Objectives: To measure the temperature change in the pulp cavity of an extracted tooth during the polymerization of provisional resins within impression putty and polyethylene matrices. The effect of pre-cooling the putty matrix was also evaluated. Methods: A freshly extracted premolar tooth had putty impressions recorded prior to crown preparation. Putty matrices were stored at room temperature, 4 and -12 °C prior to use. A thermocouple placed in the pulp chamber recorded the temperature change every 15 s for a 10-min duration during polymerization of three resins using putty and clear polyethylene matrices. Five recordings were made with each material at each storage temperature. Results: There is a temperature rise of 3.4-5.5 °C when the resins were autocured in a putty matrix. When the polyvinyl matrix was used the temperature rise increased to 4.0-8.2 °C (P <0.001). The temperature rise was reduced to zero when the putty had been pre-cooled in the fridge (P <0.001) and reduced further following pre-cooling in the freezer (P <0.001). Significance: The use of a polyvinyl matrix allows higher pulp temperature rises to occur due to the exotherm from provisional resins. Lower temperatures were recorded when putty was used. The temperature rise could be eliminated when the putty was cooled at 4 °C prior to reinsertion.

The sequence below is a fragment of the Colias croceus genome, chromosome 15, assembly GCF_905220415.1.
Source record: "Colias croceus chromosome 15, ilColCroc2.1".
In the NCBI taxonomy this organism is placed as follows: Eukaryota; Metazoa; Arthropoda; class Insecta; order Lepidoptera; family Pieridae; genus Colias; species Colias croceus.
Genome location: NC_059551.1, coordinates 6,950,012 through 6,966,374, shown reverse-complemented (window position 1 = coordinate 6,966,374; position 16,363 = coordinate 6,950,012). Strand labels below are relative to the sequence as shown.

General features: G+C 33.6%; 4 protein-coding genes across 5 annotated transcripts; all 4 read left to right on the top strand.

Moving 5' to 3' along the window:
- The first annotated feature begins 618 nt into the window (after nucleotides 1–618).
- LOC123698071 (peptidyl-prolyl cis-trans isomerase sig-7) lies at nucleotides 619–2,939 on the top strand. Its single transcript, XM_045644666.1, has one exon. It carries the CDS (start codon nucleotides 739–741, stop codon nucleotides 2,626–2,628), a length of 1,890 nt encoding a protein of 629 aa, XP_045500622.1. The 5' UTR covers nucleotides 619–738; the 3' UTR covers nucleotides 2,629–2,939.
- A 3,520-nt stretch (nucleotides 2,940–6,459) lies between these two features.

|Number of pages||5|
|Publication status||Published - Mar 2009|
ASJC Scopus subject areas
- Materials Science(all)
- Mechanics of Materials